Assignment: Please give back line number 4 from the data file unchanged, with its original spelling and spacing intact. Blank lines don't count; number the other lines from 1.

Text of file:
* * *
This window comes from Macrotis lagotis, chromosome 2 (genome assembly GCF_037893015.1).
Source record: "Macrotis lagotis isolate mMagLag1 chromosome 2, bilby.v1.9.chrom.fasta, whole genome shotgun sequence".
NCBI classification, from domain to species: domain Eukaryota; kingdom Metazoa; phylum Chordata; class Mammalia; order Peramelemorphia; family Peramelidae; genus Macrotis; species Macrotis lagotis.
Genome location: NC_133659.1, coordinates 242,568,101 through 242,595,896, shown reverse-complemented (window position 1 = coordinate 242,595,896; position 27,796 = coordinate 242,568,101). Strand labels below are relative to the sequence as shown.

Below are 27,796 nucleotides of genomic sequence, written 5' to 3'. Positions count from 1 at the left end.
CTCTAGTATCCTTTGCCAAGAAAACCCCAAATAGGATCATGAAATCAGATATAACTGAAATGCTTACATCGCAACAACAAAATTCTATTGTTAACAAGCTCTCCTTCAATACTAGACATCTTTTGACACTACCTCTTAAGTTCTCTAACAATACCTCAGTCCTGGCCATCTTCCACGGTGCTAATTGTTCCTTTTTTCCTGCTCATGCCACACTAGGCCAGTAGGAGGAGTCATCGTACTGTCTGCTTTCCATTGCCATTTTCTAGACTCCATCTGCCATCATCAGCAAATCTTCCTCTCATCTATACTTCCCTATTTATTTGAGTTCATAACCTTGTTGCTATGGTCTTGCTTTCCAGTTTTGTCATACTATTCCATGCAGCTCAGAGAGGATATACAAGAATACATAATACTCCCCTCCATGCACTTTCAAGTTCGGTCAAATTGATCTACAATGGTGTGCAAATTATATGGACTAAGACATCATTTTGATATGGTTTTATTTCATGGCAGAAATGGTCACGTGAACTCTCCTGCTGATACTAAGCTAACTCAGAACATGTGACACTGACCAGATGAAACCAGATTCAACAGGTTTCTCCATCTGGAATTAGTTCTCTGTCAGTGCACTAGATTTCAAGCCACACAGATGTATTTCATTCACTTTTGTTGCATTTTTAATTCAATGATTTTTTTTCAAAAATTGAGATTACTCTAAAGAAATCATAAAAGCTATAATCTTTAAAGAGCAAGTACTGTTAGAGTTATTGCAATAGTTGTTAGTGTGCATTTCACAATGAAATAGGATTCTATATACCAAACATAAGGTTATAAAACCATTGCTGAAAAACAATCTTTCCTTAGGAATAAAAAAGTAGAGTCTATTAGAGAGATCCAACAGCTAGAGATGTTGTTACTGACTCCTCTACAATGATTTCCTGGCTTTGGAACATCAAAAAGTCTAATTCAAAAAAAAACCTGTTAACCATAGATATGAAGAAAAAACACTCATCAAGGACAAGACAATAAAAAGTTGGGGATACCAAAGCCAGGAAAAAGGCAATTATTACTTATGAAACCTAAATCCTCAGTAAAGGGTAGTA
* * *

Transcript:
Genome location: NC_133659.1, coordinates 242,568,101 through 242,595,896, shown reverse-complemented (window position 1 = coordinate 242,595,896; position 27,796 = coordinate 242,568,101). Strand labels below are relative to the sequence as shown.